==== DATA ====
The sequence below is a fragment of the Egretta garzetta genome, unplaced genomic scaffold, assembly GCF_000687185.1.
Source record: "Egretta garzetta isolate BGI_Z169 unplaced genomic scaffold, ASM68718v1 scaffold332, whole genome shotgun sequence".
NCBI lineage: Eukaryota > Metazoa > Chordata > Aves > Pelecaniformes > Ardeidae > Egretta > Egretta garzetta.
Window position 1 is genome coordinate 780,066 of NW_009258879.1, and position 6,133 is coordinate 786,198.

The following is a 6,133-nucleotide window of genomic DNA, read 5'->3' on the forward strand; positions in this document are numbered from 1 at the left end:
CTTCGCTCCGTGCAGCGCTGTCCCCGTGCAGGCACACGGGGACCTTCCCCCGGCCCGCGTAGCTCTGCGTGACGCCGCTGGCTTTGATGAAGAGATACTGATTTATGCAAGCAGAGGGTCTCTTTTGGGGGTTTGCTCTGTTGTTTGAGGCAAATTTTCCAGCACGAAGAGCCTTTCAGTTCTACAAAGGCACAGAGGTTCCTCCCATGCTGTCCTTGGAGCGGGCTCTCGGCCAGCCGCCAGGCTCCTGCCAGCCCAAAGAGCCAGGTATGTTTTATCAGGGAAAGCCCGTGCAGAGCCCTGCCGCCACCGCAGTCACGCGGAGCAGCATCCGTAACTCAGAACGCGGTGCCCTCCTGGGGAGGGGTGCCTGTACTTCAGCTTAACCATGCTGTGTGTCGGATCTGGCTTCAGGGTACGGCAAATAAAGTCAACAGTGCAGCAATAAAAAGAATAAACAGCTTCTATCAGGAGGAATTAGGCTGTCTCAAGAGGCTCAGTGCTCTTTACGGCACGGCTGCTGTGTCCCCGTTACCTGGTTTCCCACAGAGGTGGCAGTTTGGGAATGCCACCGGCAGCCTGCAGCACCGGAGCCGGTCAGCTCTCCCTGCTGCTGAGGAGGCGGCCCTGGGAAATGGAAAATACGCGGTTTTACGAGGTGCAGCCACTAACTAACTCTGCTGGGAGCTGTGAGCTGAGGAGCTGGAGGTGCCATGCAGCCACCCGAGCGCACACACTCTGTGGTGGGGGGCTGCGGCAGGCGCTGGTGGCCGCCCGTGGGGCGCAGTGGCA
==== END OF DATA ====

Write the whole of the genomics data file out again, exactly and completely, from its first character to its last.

The sequence below is a fragment of the Egretta garzetta genome, unplaced genomic scaffold, assembly GCF_000687185.1.
Source record: "Egretta garzetta isolate BGI_Z169 unplaced genomic scaffold, ASM68718v1 scaffold332, whole genome shotgun sequence".
NCBI lineage: Eukaryota > Metazoa > Chordata > Aves > Pelecaniformes > Ardeidae > Egretta > Egretta garzetta.
Window position 1 is genome coordinate 780,066 of NW_009258879.1, and position 6,133 is coordinate 786,198.

The following is a 6,133-nucleotide window of genomic DNA, read 5'->3' on the forward strand; positions in this document are numbered from 1 at the left end:
CTTCGCTCCGTGCAGCGCTGTCCCCGTGCAGGCACACGGGGACCTTCCCCCGGCCCGCGTAGCTCTGCGTGACGCCGCTGGCTTTGATGAAGAGATACTGATTTATGCAAGCAGAGGGTCTCTTTTGGGGGTTTGCTCTGTTGTTTGAGGCAAATTTTCCAGCACGAAGAGCCTTTCAGTTCTACAAAGGCACAGAGGTTCCTCCCATGCTGTCCTTGGAGCGGGCTCTCGGCCAGCCGCCAGGCTCCTGCCAGCCCAAAGAGCCAGGTATGTTTTATCAGGGAAAGCCCGTGCAGAGCCCTGCCGCCACCGCAGTCACGCGGAGCAGCATCCGTAACTCAGAACGCGGTGCCCTCCTGGGGAGGGGTGCCTGTACTTCAGCTTAACCATGCTGTGTGTCGGATCTGGCTTCAGGGTACGGCAAATAAAGTCAACAGTGCAGCAATAAAAAGAATAAACAGCTTCTATCAGGAGGAATTAGGCTGTCTCAAGAGGCTCAGTGCTCTTTACGGCACGGCTGCTGTGTCCCCGTTACCTGGTTTCCCACAGAGGTGGCAGTTTGGGAATGCCACCGGCAGCCTGCAGCACCGGAGCCGGTCAGCTCTCCCTGCTGCTGAGGAGGCGGCCCTGGGAAATGGAAAATACGCGGTTTTACGAGGTGCAGCCACTAACTAACTCTGCTGGGAGCTGTGAGCTGAGGAGCTGGAGGTGCCATGCAGCCACCCGAGCGCACACACTCTGTGGTGGGGGGCTGCGGCAGGCGCTGGTGGCCGCCCGTGGGGCGCAGTGGCA